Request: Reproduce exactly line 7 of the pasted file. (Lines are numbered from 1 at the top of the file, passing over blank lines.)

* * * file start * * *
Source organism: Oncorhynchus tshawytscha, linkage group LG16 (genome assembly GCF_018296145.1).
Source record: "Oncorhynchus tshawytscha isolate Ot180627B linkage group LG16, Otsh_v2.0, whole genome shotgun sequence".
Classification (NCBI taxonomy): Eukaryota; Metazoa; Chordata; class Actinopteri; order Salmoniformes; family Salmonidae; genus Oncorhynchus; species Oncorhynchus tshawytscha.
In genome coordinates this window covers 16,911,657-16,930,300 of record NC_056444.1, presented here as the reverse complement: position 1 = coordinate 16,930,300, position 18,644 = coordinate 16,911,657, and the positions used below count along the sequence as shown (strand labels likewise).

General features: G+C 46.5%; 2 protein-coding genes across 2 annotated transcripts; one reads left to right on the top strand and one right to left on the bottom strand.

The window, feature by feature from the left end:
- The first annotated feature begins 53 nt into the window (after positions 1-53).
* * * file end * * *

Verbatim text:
- The first annotated feature begins 53 nt into the window (after positions 1-53).